doing this with the intention of making a profit and if I can't make
a profit doing this then I'll find something else to do that will make
me a profit".  The difference is one of motive.  In the former, the
motive for the activity was the doing - the enjoyment inherent
in the activity itself.  Making money was an incidental, albeit
most welcome, benefit.  In the latter, the motive for the activity
was to make a profit.  That's not to say that you can't enjoy
what you choose to do to make that profit, it's just that your
primary objective must be to make a profit such that if this
venture is inherently unprofitable, you would presumably choose
not to pursue it.  With a hobby, on the other hand, even if the
activity was inherently unprofitable, it is something you would
choose to do anyway.

OK, so much for your own subjective intentions.  How does the
IRS decide whether you truly have a profit motive?  There are
two ways it goes about it.  The first is an objective test.  Quite
simply, the IRS will look at your tax returns for the last 5 years
and if you made a profit during at least 3 of those years, you
will satisfy the profit-motive test.  If you don't meet this test or
if your business is new and you haven't filed 5 tax returns, then
the IRS will apply a subjective standard.  In applying the
subjective standard, the IRS auditor considers and weighs
several factors, including:

=> Businesslike Manner of Carrying On Activity

The IRS will look at how you carry on your activity.  Do you keep
a good set of books and records or do you chuck receipts into
a battered shoebox?  Do you have separate bank accounts for
your business?  Do you invest in advertising, marketing and
promotion?

=> Time and Effort Invested

Is your business a sideline or something you pursue more or
less full-time?  Obviously if you devote substantially all of your
available time to the activity, the more likely it is that you have
a profit motive since that is your primary source of income.
Things can be trickier if you work full-time and your business
is something you pursue on the side.  Just be sure you can
demonstrate an ability to devote substantial time and effort
to your business.  Unlike a hobby, a real business in which
you have a profit motive demands time and effort.  It's NOT
something you just don't get around to this week because
"things came up".  With a hobby you can do that.  With a
business you can't.

=> Track Record of Profit-Making Ventures

If you have a history of involvement in profit-making activities
in the past, this will be relevant to your ability to make a
profit in your current venture.  Conversely, if you have no
track record at all of involvement in profit-motivated
pursuits, the IRS is going to be looking for evidence that
you know what you're about and have sufficient experience
and expertise to turn your activity into a profitable
sideline.

=> Nature of Losses

The nature of the losses you claim will also be a relevant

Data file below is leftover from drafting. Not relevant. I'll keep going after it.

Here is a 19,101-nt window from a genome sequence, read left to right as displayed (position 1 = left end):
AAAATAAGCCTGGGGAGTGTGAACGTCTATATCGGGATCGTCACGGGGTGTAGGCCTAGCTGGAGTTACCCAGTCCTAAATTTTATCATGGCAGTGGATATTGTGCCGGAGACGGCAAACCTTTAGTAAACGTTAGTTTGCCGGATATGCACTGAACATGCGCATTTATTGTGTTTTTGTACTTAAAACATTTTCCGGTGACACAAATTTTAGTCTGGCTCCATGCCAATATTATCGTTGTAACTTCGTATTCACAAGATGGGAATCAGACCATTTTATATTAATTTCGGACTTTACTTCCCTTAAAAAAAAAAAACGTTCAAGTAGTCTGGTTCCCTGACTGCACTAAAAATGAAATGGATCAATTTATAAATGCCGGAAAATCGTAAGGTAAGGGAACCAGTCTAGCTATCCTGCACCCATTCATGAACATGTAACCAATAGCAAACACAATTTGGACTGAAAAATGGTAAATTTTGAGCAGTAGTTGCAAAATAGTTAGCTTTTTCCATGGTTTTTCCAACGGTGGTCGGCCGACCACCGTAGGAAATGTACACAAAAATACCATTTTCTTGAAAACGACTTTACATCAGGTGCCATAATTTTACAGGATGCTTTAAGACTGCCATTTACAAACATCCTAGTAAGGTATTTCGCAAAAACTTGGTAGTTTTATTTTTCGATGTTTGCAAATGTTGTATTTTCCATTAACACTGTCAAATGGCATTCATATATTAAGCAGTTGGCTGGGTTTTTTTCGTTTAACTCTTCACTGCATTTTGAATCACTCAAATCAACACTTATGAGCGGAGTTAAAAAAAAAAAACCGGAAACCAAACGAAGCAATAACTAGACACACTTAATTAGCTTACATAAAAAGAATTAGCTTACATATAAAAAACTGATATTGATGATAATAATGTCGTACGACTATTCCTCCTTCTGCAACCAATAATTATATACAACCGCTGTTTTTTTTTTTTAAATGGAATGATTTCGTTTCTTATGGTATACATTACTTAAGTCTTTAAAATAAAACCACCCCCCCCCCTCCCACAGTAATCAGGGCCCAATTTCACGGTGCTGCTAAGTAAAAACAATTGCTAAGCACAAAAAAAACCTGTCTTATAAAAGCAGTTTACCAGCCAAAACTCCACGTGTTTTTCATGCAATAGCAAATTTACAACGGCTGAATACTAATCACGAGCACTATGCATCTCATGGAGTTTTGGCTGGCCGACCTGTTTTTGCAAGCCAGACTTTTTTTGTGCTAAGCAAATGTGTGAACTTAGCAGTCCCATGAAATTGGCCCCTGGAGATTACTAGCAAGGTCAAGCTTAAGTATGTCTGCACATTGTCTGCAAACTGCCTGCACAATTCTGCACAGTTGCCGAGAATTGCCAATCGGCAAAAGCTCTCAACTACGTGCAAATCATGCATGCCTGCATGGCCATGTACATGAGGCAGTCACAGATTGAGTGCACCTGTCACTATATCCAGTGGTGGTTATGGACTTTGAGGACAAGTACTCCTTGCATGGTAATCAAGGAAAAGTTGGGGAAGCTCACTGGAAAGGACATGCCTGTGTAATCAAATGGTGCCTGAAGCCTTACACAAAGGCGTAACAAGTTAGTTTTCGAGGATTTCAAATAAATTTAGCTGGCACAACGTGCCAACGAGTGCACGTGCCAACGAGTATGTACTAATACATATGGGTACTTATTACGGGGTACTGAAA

consideration.  If you're a start-up, substantial first year
losses are to be expected.  After that, however, you should
be demonstrating a shift towards profitability.  Your second
year may still show a loss but it should be a smaller one
that your first and your third should be smaller again than
that, and so on.

=> Changes in Operations

If you continue doing things the same way, day in day out
even when they're clearly not working to make you a profit,
that's a strong indication that you're engaging in a hobby
and that you don't have a profit motive.  On the other hand,
if you can demonstrate changes in operations to attempt
to fix what isn't working for you, this will lean towards a
profit motive.

=> Profit Patterns

The IRS will also be looking for profits in some years, even
if losses occur in others.  A pattern of small profits and large
losses every year, year in, year out will raise suspicion.

This is just a sampling of the types of factors the IRS will
give weight to in adjudging whether your "business" is truly
a business or a hobby.  For more information, visit the IRS
website at http://www.irs.gov.


COMMON DEDUCTIONS

OK, now that we all have healthy profit motives and are
therefore running serious businesses here, let's finish up with
a quick look at some of the common business deductions
for home-based businesses:

=> Home office deduction.  For a complete article on this
deduction, read "Taxing Times ... The Home Office Deduction" at
http://www.ahbbo/homeofficetax.html .

=> First year expense deduction.  You can deduct up to $20,000
worth of equipment as a current expense during your first year of
business with this deduction.  Otherwise, you would have to
deduct it over a period of years depending on the depreciation
schedules for the assets concerned.

=> Auto expenses.  If you use your car for business purposes,
you can claim mileage or depreciation.  The mileage method allows
you to  deduct the amount per mile the IRS allows for the particular
year.  The depreciation method allows you to take a depreciation
deduction on the cost of your car and add to that all costs and